As actor-politician Pawan Kalyan took the stage at the Fortune Murali Park Hotel in Vijayawada on Friday under the banner of his party, the crowd of 300-odd people waited with bated breath for him to speak.
While many issues were scheduled to be discussed at the event, it was the first one, where he was going to talk about the fate of students from the Fathima Institute of Medical Sciences (FIMS) that had everyone's attention.
A group of students and parents from FIMS had arrived early at the venue, and a sense of desperation was clearly visible in their voice.
"He (Kalyan) has taken up and intervened for many causes, like the Uddanam Kidney disease, and stood by the victims. We believe that he can do something to help us. If this doesn't work, we don't know what will," one student remarked, before going on stage.
An emotional scene
Close to 100 students from the 2015-16 MBBS batch of the FIMS have been left in the lurch since last year after their college was derecognised. The concerned authorities didn't relocate them to other medical colleges.
It all started in 2015, when the Medical Council of India derecognised the institution before the academic year began. However, the FIMS management went to the Hyderabad High Court, who allowed the college provisionally admit students.
On April 24, 2016, almost nine months into their course, the students got to know that their college was derecognised, and that their admissions were null and void. They have been running from pillar to post since then.
Speaking to the 300-odd people who had gathered, the students said that the state government had failed them, and asked why they were getting punished for a mistake made by the college.
The students accused the government of failing to pass an ordinance in the Assembly or taking any other possible steps which could have helped them.
Several people broke down on stage as they spoke, and demanded some form of justice.
"We have given up all our hard-earned money just so that our children could get a better future. However, the college and the state are now playing with our lives. You are our last hope," a parent told Pawan Kalyan.
Students also showed the actor-politician a video of Chief Minister N Chandrababu Naidu and the promise he made to them while campaigning for the Nandyal bye-polls.
Pawan lashes out
After hearing the students and parents, Pawan Kalyan lashed out at the BJP and the TDP.
"Do not instigate them (students). They are angry. They will come out on the roads and no one can stop them. All these issues can be solved. As far as how much it will cost, it will definitely be less than the amount spent for the Pushkaralu," Kalyan said.
He also assured them that he would try to get some action done within a week. "We will make sure that you go to college soon," he said.
Pawan also lashed out at YSRCP, the opposition party in the state, who are presently boycotting the Assembly. Party chief YS Jaganmohan Reddy is undertaking a padayatra across the state.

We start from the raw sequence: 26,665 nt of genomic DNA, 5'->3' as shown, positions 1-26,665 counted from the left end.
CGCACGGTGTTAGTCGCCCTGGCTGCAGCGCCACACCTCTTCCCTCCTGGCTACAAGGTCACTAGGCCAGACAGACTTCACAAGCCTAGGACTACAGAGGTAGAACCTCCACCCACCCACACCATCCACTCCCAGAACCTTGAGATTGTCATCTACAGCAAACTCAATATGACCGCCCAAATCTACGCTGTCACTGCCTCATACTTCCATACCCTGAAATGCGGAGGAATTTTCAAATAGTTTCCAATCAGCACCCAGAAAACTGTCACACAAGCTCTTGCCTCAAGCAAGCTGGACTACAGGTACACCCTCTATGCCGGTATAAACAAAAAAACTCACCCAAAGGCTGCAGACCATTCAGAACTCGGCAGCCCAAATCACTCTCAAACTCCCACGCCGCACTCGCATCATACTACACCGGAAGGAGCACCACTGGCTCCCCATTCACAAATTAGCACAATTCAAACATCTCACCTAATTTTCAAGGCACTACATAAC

"Instead of walking on the roads, you should be raising these issues in the Assembly," Pawan said.
Referring to demonetisation, he also attacked the Centre, saying, â€śWhen they can nullify several thousand crore rupees from the system in one single stroke, why canâ€™t they provide a medical seat to 100 students?â€ť
Following his speech, Sayeda Narmeen, one of the students said, "Since he has solved issues before, we have faith in him, that he will stand by us. He is our last hope. Since 20 to 25 students are from Telangana, we are planning to approach the state government over there to ask them to pressurise its neighbouring state."
Current state of students
In the last week of November, high drama prevailed in Gudanala, Vijayawada on Sunday after six students and a parent climbed a mobile tower and threatened to commit suicide if the government failed to give written assurance to the protestors.
After seven hours, the protesters came down when Naidu gave them an appointment. The Chief Minister told the students that he had directed state Health Minister Kamineni Srinivas to talk to the Medical Council of India and figure out a solution, and appointed a five-member committee to convey the grievances of the students to the Centre.
It was also decided that Kamineni Srinivas would visit Delhi on November 29 and 30, along with officials and students to discuss the issue with the Centre. However, the students alleged that only one student was taken along for the trip.
"Instead of five people, only I had been taken to Delhi. Even there, the Health Minister did not allow me to speak to officials and asked me to wait outside. When I questioned the move, he brushed me aside saying that I didn't know anything," Shaik Muzeer, one of the students, told TNM.
Accusing the Minister of playing a 'double-game', he said that the state government had even proposed a refund, which the students were not interested in.
What happened at FIMS?
The students were angry and upset at the first development in 2016, when an alternate proposal was put on the table, supported by the Andhra government.
According to the proposal, five students each from the FIMS 2015-16 batch would be relocated to 20 other medical colleges across the state.
However, the MCI did not agree with the proposal, and the case went to court. On October 27 this year, the Supreme Court dismissed a case filed by the Andhra Pradesh government on behalf of the students of FIMS.
Since then, they have resorted to several forms of protest and even met YSRCP president YS Jaganmohan Reddy, who in turn wrote a letter to Union Health Minister JP Nadda, seeking his intervention in the case.
The students have been left with no options, no money, and are staring at the possibility of three academic years gone to waste.
Inputs by Nitin B